Heart Sac Inflammation Average Cost

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What is Heart Sac Inflammation?

In a healthy pericardium, there are two layers of membranous tissue that are separated by a thin, serous fluid (pericardial fluid) that keeps both the layers and the heart lubricated. When the pericardium becomes inflamed, it is an indication that the layers are beginning to unnaturally stiffen and thicken. The body’s membranes will produce excess fluid in response, but instead of the fluid absorbing back into the body as it should, it accumulates within the pericardium. This places constrictive pressure on the right side of the heart and prevents it from functioning properly. Without immediate treatment, even more inflammation (cardiomyopathy) and more serious complications will occur including, in some cases, the two layers adhering to each other and eliminating the pericardial fluid space. 

Inflammation of the heart sac (pericardium) is also known as pericarditis and pericardial effusion. It is a chronic condition that develops slowly over time and can result in permanent scarring and muscle tightening in the right side of the heart if it is not treated right away. While it is possible for the condition to occur in cats, pericarditis along with effusion is not common. However, if effusion is present, it is usually a complication that is in response to an underlying systemic disease such as infection or myocardial disease.

Symptoms of Heart Sac Inflammation in Cats

Since cats are not commonly afflicted with pericarditis, the symptoms may not be evident until heart failure has occurred. However, there are certain signs to watch for.

  • Shortness of breath
  • Weakness or fatigue
  • Increased heart rate
  • Occasional fainting from drops in blood pressure
  • Reduced appetite and weight loss
  • Weak pulse rate
  • Occasional “knock” or muffle when listening to heart sounds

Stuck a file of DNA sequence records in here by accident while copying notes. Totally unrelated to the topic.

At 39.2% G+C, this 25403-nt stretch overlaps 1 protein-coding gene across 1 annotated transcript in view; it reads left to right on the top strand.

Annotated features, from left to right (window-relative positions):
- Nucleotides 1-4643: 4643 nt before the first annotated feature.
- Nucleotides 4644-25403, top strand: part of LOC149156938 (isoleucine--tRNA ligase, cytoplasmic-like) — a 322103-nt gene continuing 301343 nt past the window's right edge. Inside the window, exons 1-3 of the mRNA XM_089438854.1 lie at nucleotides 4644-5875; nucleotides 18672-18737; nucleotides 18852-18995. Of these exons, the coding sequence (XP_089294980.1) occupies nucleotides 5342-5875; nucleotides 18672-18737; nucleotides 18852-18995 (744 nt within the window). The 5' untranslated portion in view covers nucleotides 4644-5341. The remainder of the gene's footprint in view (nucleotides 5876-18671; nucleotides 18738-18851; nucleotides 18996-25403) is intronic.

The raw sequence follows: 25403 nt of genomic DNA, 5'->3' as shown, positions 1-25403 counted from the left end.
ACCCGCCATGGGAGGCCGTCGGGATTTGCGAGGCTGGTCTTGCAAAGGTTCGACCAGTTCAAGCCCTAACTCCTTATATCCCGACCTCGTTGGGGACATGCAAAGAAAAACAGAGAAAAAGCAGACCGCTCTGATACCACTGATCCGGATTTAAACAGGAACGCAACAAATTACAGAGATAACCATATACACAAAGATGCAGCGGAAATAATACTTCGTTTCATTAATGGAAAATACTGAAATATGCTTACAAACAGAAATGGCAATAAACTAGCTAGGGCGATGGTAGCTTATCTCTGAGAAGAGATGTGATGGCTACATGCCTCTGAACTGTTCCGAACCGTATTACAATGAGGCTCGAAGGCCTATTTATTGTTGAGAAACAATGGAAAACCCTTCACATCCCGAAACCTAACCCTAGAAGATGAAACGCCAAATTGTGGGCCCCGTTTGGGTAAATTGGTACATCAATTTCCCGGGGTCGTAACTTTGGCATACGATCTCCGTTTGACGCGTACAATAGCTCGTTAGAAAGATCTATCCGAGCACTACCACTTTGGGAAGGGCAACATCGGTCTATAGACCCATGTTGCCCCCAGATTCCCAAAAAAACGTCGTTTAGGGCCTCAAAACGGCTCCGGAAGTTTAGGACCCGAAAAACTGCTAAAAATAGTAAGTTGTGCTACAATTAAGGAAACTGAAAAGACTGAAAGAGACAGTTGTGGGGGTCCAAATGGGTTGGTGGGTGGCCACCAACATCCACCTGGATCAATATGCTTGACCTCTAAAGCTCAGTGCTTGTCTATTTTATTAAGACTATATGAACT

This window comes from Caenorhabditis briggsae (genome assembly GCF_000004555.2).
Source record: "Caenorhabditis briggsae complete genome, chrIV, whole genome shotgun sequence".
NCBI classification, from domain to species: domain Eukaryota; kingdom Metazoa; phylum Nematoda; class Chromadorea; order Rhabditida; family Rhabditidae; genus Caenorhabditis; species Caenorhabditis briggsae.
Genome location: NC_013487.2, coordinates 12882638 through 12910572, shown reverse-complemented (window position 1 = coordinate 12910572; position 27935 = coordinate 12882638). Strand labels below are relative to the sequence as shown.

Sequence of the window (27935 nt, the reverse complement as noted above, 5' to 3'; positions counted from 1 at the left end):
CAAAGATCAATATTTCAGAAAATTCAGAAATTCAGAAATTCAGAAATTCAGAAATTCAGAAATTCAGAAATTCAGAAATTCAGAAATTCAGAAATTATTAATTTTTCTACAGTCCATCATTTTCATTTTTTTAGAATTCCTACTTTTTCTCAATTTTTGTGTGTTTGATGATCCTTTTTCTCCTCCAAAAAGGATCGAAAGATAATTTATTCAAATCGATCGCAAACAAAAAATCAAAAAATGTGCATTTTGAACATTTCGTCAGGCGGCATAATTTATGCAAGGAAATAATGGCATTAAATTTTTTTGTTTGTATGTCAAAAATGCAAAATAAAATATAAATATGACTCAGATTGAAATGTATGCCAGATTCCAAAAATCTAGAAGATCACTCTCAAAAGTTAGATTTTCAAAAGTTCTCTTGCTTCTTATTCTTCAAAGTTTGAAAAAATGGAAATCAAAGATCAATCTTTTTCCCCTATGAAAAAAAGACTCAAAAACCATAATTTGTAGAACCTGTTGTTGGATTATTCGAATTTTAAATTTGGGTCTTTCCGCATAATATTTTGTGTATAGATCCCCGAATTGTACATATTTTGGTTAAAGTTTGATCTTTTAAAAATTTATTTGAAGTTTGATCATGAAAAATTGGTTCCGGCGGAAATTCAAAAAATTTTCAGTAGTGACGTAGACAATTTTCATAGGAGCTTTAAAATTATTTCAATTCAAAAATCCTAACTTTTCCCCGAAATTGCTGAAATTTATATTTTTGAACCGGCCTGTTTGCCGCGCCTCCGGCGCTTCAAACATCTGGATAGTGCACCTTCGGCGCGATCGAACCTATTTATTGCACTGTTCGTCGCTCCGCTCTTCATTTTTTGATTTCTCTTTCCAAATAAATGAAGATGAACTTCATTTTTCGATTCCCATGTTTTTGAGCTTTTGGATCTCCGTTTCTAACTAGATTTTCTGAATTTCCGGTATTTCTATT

• Distended jugular veins (rare)
  • Cold legs and feet


There are several types of pericarditis depending on the origination of the condition. The most common are:

  • Idiopathic pericardial effusion (related to a disease of unknown origin)
  • Bacterial pericarditis
  • Neoplasia (cancerous)
  • Pericardioperitoneal diaphragmatic hernia
  • Feline Infectious Peritonitis

Causes of Heart Sac Inflammation in Cats

The cause of pericarditis in cats can be either congenital or acquired, and sometimes there is no apparent cause at all. Usually, the cause is not determined until the time of diagnosis. Causes that have been associated with pericarditis are:

  • Trauma
  • Bacterial infection (E. Coli, Streptococcus, Staphylococcus, Actinomyces)
  • Fungal infection (Cryptococcus)
  • Viral infection (Feline infectious peritonitis, feline coronavirus)
  • Parasitic disease (Toxoplasmosis)
  • Protozoal infection
  • Diaphragmatic hernia
  • Tumors (neoplasia)
  • Pericardial cysts
  • Left atrial rupture
  • Myocardial disease, especially dilated cardiomyopathy
  • Birth defects

Diagnosis of Heart Sac Inflammation in Cats

Your veterinarian will first conduct a thorough physical exam including listening to your cat’s heart. Your veterinarian may conduct a urinalysis and measure your cat’s electrolyte levels, and he or she may draw blood to conduct a complete blood count. Your veterinarian will also want to conduct a series of tests. 


An electrocardiogram will be performed to determine how the heart is functioning. The test will measure the heart’s blood pressure and flow, strength, and any arrhythmia. This test is mostly helpful when there is a high volume of effusion. It is the most sensitive, non-invasive test for pericardial effusion.

Thoracic Chest X-rays

X-rays will be taken to detect any tumors as well as effusion and its severity. However, if no effusion is apparent, it does not necessarily mean that it is not there. This is, therefore, not always a reliable diagnostic test, but it can be helpful in reviewing clinical evidence.